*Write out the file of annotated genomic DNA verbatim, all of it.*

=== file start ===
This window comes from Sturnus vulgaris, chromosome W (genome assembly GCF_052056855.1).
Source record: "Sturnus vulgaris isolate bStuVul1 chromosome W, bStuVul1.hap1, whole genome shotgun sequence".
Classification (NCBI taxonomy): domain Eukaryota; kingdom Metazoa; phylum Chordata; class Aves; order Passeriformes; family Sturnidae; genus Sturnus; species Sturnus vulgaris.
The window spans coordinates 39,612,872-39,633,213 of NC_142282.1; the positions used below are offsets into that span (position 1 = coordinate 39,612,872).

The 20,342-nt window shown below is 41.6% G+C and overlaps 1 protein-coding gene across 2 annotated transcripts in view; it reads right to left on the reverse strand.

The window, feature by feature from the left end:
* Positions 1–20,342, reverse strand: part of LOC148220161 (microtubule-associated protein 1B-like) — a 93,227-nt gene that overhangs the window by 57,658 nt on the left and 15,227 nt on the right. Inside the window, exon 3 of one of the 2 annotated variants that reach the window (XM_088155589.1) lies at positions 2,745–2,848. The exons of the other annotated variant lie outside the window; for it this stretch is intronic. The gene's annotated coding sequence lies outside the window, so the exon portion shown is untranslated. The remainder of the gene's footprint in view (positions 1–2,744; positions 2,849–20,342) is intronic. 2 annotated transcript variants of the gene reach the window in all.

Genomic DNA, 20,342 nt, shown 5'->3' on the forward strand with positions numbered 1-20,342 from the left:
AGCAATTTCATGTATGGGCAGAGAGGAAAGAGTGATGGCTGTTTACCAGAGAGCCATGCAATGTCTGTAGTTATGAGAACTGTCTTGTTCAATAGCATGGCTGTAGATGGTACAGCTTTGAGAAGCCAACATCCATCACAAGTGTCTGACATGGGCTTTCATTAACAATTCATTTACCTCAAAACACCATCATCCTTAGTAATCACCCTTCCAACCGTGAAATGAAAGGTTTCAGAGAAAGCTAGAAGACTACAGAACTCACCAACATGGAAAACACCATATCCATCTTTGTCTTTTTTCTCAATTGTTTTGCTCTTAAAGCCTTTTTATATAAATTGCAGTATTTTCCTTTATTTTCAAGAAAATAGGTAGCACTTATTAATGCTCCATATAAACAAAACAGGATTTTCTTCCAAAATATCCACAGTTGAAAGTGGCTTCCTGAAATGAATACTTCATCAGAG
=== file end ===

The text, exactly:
This window comes from Sturnus vulgaris, chromosome W (genome assembly GCF_052056855.1).
Source record: "Sturnus vulgaris isolate bStuVul1 chromosome W, bStuVul1.hap1, whole genome shotgun sequence".
Classification (NCBI taxonomy): domain Eukaryota; kingdom Metazoa; phylum Chordata; class Aves; order Passeriformes; family Sturnidae; genus Sturnus; species Sturnus vulgaris.
The window spans coordinates 39,612,872-39,633,213 of NC_142282.1; the positions used below are offsets into that span (position 1 = coordinate 39,612,872).

The 20,342-nt window shown below is 41.6% G+C and overlaps 1 protein-coding gene across 2 annotated transcripts in view; it reads right to left on the reverse strand.

The window, feature by feature from the left end:
* Positions 1–20,342, reverse strand: part of LOC148220161 (microtubule-associated protein 1B-like) — a 93,227-nt gene that overhangs the window by 57,658 nt on the left and 15,227 nt on the right. Inside the window, exon 3 of one of the 2 annotated variants that reach the window (XM_088155589.1) lies at positions 2,745–2,848. The exons of the other annotated variant lie outside the window; for it this stretch is intronic. The gene's annotated coding sequence lies outside the window, so the exon portion shown is untranslated. The remainder of the gene's footprint in view (positions 1–2,744; positions 2,849–20,342) is intronic. 2 annotated transcript variants of the gene reach the window in all.

Genomic DNA, 20,342 nt, shown 5'->3' on the forward strand with positions numbered 1-20,342 from the left:
AGCAATTTCATGTATGGGCAGAGAGGAAAGAGTGATGGCTGTTTACCAGAGAGCCATGCAATGTCTGTAGTTATGAGAACTGTCTTGTTCAATAGCATGGCTGTAGATGGTACAGCTTTGAGAAGCCAACATCCATCACAAGTGTCTGACATGGGCTTTCATTAACAATTCATTTACCTCAAAACACCATCATCCTTAGTAATCACCCTTCCAACCGTGAAATGAAAGGTTTCAGAGAAAGCTAGAAGACTACAGAACTCACCAACATGGAAAACACCATATCCATCTTTGTCTTTTTTCTCAATTGTTTTGCTCTTAAAGCCTTTTTATATAAATTGCAGTATTTTCCTTTATTTTCAAGAAAATAGGTAGCACTTATTAATGCTCCATATAAACAAAACAGGATTTTCTTCCAAAATATCCACAGTTGAAAGTGGCTTCCTGAAATGAATACTTCATCAGAG